COVID-19 has caused significant impacts across all aspects of society, however many UK businesses have struggled to navigate these changes. The public health emergency has meant that many organisations are facing staff shortages, limited operating capacity, and acute financial pressures impacting their finances and cash flows.
For many businesses the continuation of work has been crucial and working from home is now common across a number of sectors, even as the furlough scheme begins to wind down.
What do employers need to know?
It’s crucial that businesses preserve the trust of their clients, suppliers and customers in order to maintain cash flow. GDPR must continue to be a key focus for employers and employees to ensure that the sensitive information held by the company is kept secure.
A breach in GDPR during this difficult time could be catastrophic for a significant number of organisations with the potential for fines of up to £10m or 2% of annual global turnover. This could leave many organisations crippled, particularly in a time of recession which we’re currently facing.
The flexibility of the law enables the regulation of GDPR to continue whilst recognising the unique challenges currently facing businesses. This includes the reduction in resources and staffing which could impact the ability to comply with aspects of GDPR and freedom of information (FOI), such as how quickly FOI requests are handled.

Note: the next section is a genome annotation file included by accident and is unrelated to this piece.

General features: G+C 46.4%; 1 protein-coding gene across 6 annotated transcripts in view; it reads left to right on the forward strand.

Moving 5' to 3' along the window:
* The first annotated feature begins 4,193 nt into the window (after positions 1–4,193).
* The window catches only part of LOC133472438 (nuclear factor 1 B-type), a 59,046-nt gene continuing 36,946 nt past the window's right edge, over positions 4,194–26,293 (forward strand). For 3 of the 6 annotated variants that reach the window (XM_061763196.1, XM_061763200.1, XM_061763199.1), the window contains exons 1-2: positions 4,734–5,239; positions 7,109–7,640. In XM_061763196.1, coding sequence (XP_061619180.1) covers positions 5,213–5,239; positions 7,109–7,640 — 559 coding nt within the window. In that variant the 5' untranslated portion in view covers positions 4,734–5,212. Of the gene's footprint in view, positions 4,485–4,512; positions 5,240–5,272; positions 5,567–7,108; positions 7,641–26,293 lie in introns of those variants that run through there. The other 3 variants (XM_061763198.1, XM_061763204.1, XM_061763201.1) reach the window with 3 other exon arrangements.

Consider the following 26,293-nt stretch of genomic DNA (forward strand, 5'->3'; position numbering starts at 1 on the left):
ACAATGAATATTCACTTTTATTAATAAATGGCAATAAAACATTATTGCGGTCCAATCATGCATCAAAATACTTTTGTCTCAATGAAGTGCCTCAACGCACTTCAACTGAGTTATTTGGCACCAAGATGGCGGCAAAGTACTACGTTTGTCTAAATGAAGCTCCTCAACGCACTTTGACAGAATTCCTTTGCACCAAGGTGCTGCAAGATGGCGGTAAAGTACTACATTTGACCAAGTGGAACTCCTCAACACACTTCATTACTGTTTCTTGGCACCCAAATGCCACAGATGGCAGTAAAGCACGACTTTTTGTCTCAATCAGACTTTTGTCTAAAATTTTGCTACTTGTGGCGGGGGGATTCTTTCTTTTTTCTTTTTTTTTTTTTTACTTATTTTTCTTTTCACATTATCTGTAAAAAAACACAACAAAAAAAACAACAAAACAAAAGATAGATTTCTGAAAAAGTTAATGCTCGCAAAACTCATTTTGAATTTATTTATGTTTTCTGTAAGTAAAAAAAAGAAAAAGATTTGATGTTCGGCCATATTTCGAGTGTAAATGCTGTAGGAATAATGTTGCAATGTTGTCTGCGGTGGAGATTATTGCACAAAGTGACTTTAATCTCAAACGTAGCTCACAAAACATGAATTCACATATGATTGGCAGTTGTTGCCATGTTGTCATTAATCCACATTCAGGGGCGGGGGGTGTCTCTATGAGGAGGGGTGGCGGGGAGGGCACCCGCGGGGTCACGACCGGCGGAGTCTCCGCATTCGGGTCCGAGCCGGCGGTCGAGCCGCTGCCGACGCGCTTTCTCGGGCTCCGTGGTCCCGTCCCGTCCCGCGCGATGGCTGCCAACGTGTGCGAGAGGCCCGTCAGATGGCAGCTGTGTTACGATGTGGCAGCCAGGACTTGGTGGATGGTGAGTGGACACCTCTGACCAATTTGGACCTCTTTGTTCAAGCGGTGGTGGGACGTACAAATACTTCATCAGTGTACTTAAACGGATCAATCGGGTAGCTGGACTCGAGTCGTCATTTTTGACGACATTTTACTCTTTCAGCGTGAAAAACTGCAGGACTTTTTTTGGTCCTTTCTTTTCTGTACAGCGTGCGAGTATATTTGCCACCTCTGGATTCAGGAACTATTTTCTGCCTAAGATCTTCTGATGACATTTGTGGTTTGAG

The importance of IT departments
Now more than ever, it’s recommended for IT departments to review procedures and security to enable people to successfully continue working from home, or return to work after a period of furlough leave, without breaching data protection. If the department is struggling, outside help should be used to ensure connections are as secure as possible.
It may be that companies already have policies in place, particularly around working from home, but all business owners and employers must communicate to staff how they can protect data and make sure that all decisions are recorded so that information is available at the conclusion of the emergency.
Even if there is no formal policy, whilst this is being set up an email or correspondence should be shared with staff, highlighting issues to be aware of and how these can be combated.
How can staff contribute?
If employees are using their own equipment either in the workplace or at home, everything should be password protected and no passwords should be given to a third party. Furthermore, for people living with or working around other people, any computers or other devices in use should always be locked when leaving the room.
Where possible, documents should not be sent to private emails as these are much more likely to be insecure. Instead, employees should keep all business property (including documents) confidential and to a work email.
Employees should also be conscious when discussing client or business issues over the phone, and if at all possible, ensure that the conversation takes place in a location where they cannot be overheard.
Employers and business owners should make sure to regularly reiterate this advice, or give employees further explanations or information if they are unsure about keeping data safe.
The societal and economic changes currently taking place in the UK are having far reaching and significant consequences for the majority of businesses. However, if business owners and employers keep their workforce aware of important updates and methods of protecting data, the day-to-day running of most organisations, including the ability to comply with GDPR regulations, shouldn’t be impacted.